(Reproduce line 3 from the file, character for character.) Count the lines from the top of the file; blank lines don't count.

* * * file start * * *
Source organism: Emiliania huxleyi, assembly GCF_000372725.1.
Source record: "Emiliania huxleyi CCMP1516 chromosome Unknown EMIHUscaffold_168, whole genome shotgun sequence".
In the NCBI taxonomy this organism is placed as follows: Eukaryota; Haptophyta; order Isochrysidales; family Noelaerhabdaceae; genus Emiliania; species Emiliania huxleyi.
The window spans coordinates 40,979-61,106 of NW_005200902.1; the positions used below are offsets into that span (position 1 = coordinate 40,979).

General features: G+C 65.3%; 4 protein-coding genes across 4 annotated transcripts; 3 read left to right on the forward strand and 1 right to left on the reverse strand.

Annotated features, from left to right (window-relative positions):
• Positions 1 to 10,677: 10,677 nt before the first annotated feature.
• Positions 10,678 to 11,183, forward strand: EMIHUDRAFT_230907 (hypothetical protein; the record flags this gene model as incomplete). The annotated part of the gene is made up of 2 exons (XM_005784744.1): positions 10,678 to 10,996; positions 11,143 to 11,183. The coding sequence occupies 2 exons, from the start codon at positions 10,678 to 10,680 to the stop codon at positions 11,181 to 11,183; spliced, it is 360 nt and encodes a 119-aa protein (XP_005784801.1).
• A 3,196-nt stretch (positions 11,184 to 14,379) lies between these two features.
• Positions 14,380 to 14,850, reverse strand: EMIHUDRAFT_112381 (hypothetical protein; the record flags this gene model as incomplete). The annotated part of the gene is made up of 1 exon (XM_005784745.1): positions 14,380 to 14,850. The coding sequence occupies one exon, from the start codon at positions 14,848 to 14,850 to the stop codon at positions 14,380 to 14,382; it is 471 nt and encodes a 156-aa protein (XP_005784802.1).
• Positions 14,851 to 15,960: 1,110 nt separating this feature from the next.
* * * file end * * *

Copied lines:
In the NCBI taxonomy this organism is placed as follows: Eukaryota; Haptophyta; order Isochrysidales; family Noelaerhabdaceae; genus Emiliania; species Emiliania huxleyi.